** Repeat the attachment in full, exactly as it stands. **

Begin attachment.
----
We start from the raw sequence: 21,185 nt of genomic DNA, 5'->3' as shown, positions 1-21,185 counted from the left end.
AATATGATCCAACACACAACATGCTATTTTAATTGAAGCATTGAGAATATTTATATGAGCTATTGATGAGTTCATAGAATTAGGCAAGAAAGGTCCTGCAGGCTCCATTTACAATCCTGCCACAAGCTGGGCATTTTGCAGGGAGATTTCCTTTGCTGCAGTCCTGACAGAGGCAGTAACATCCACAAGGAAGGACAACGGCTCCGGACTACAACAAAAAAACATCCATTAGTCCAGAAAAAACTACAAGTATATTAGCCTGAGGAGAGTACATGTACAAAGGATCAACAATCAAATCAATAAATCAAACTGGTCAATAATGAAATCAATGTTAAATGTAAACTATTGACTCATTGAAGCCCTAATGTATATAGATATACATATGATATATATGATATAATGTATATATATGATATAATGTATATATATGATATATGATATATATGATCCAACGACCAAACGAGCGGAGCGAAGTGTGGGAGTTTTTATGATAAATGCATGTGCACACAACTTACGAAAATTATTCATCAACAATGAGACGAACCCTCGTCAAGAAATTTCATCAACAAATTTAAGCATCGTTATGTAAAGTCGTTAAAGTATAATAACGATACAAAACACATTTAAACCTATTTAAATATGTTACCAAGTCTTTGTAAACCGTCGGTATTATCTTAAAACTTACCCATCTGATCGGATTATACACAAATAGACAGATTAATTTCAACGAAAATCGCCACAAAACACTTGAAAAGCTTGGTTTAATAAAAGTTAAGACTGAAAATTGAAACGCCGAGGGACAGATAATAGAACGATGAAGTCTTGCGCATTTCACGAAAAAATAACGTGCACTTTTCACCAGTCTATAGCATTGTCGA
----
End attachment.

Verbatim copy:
We start from the raw sequence: 21,185 nt of genomic DNA, 5'->3' as shown, positions 1-21,185 counted from the left end.
AATATGATCCAACACACAACATGCTATTTTAATTGAAGCATTGAGAATATTTATATGAGCTATTGATGAGTTCATAGAATTAGGCAAGAAAGGTCCTGCAGGCTCCATTTACAATCCTGCCACAAGCTGGGCATTTTGCAGGGAGATTTCCTTTGCTGCAGTCCTGACAGAGGCAGTAACATCCACAAGGAAGGACAACGGCTCCGGACTACAACAAAAAAACATCCATTAGTCCAGAAAAAACTACAAGTATATTAGCCTGAGGAGAGTACATGTACAAAGGATCAACAATCAAATCAATAAATCAAACTGGTCAATAATGAAATCAATGTTAAATGTAAACTATTGACTCATTGAAGCCCTAATGTATATAGATATACATATGATATATATGATATAATGTATATATATGATATAATGTATATATATGATATATGATATATATGATCCAACGACCAAACGAGCGGAGCGAAGTGTGGGAGTTTTTATGATAAATGCATGTGCACACAACTTACGAAAATTATTCATCAACAATGAGACGAACCCTCGTCAAGAAATTTCATCAACAAATTTAAGCATCGTTATGTAAAGTCGTTAAAGTATAATAACGATACAAAACACATTTAAACCTATTTAAATATGTTACCAAGTCTTTGTAAACCGTCGGTATTATCTTAAAACTTACCCATCTGATCGGATTATACACAAATAGACAGATTAATTTCAACGAAAATCGCCACAAAACACTTGAAAAGCTTGGTTTAATAAAAGTTAAGACTGAAAATTGAAACGCCGAGGGACAGATAATAGAACGATGAAGTCTTGCGCATTTCACGAAAAAATAACGTGCACTTTTCACCAGTCTATAGCATTGTCGA